Despite the release of several AAA games during the holiday season, Gris managed to capture my attention and admiration, solely through its impeccably striking visual identity.
Gris is a relaxing, exploratory platformer and the first title out of Nomada Studio, a Barcelona based development house. Readers interested in the premise of Gris should know that the title deliberately forgoes traditional forms of exposition, instead relying on subtle story beats through beautifully realized, real-time cutscenes and set pieces. The base premise of Gris tells the story of personal loss, as players take on the role of the titular Gris, a young girl who awakens afterfalling from grace, in a world devoid of colour.
As the young woman, players are tasked with restoring colour to her world, through exploration and light puzzle platforming.Gris isn’t a particularly difficultgame, rather the game feels intentionally easy, with any pangs of challenge reserved exclusively for the satisfaction earned from overcoming them.
Gameplay primarily consists of finding nodes of light that are hidden throughout the metroidvania structured game world. The nodes of light help unlock obstructions in the world, including everything from waking a dormant sea turtle that helps player traverse the ocean floor, to the simple formation of a constellation, masquerading as an impromptu bridge between platforms.
The opening sequence of Gris feature muted and haunting depictions of what I assume to be the inner turmoil of the main character brought to life, or rather, abruptly awoken in a barren landscape. A world that is mostly empty, sans for the occasional sprinkling of dilapidated ruins and structures that help alleviate the feeling of uneasiness and isolation. Eventually, climbing the facade of a large building and reacquainting with a statue of a woman from earlier in the game, players rediscover their first colour, that being red.
The way Gris introduces colour to the game world is truly spectacular — the background which is represented by a milky white paper texture imparts it with a real sense of tactility while additionally making the girl along with anything else in the foreground pop and come to life. This is especially true for when colour is added, similar to the paper background, colour is appropriately implemented with a sense of realism and weight.
Vibrant explosions of watercolour erupt from the young woman’s dress, bleeding and saturating the world in brilliant pastoral waves of pure eye candy. Amazingly, this crescendo of colour is maintained throughout the 3 or 4 hours I spent with the game. In fact, I never felt unrewarded in exploring the world of Gris, despite the game offering little in the means of collectables or extras. In other words, the simple joy of exploring the world always felt like the best incentive. One thing Gris does offer, however, is a handful of abilities that can be earned as players progress through the title.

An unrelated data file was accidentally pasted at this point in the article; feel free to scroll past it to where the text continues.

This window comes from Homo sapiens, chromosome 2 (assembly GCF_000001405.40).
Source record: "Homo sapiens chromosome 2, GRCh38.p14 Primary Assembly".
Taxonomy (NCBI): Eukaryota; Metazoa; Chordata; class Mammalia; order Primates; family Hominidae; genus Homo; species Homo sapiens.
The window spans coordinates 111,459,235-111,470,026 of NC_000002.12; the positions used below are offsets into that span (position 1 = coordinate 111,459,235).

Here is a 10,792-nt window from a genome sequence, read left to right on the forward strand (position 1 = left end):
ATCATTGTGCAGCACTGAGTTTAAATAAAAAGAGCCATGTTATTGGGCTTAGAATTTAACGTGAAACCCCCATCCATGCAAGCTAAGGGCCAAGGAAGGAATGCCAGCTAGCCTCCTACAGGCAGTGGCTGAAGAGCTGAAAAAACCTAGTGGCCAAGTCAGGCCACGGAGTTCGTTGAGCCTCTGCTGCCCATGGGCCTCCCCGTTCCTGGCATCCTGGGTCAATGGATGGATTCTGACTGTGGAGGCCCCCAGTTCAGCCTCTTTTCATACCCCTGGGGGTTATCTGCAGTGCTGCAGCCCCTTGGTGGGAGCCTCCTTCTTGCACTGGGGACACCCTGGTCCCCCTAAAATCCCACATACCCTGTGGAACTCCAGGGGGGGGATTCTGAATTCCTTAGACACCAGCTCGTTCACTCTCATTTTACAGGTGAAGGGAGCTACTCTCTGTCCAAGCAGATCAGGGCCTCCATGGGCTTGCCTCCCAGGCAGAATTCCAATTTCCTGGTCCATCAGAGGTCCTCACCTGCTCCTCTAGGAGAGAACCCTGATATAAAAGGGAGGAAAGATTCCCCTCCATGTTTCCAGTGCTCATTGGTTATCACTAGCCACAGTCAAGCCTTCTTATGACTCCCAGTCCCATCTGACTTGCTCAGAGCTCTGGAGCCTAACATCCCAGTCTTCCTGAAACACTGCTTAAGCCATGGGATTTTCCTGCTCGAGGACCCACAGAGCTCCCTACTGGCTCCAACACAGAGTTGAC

It should be noted that none of these abilities ( which include things such as a ground pound jump, the ability to swim and an extended jump) never significantly alter gameplay which when coupled with a lack of any enemy encounters, can make Gris come off feeling like a simple game, however, this simplicity feels deliberate, in that I believe Nomada wanted to deliver a game that was first and foremost a relaxing experience for both experienced players and newcomers alike.
This relaxed and tranquil feeling also translates to Gris‘s soundtrack. The title features soothing and often times sombre sounding music that perfectly splices together percussion riffs with more atmospheric sound effects such as the player character walking through a forest, to the sounds of trickling rain. The music is so relaxing that I, at one point found myself just leaving the game on in the background while I wrote this review.
The true beauty in Gris lies in the feeling of discovery Nomada has so eloquently weaved into the fabric of the game. Exploring the world of Gris as the lone wanderer feels like watching lost snippets of something like Nausicaä of the Valley oft he Wind or even Fantastic Planet. The game looks striking on the Nintendo Switch‘s 6” screen but really flourishes when docked, simply due to being able to appreciate the finer details on a larger format screen.
Controls in Gris feel solid with most actions requiring only the press of one button along with the directional pad or stick, occasionally requiring an additional button press for environmental based challenges. Due to the free-flowing and fluid nature of the movement that comes with wearing a dress, I actually preferred playing Gris with the use of the left stick rather than the d-pad of the pro controller (or my modified Joy-Cons), meaning players should be able to enjoy the title regardless of how they prefer to play their switch.
It’s a shame Gris releases during the holiday season as I fear the title may be over shadowed by other heavy hitting games. Gris is a must play for fans of the Metroidvania or adventure genre, relaxing games, or basically anything made by Thatgamecompy or Playdead.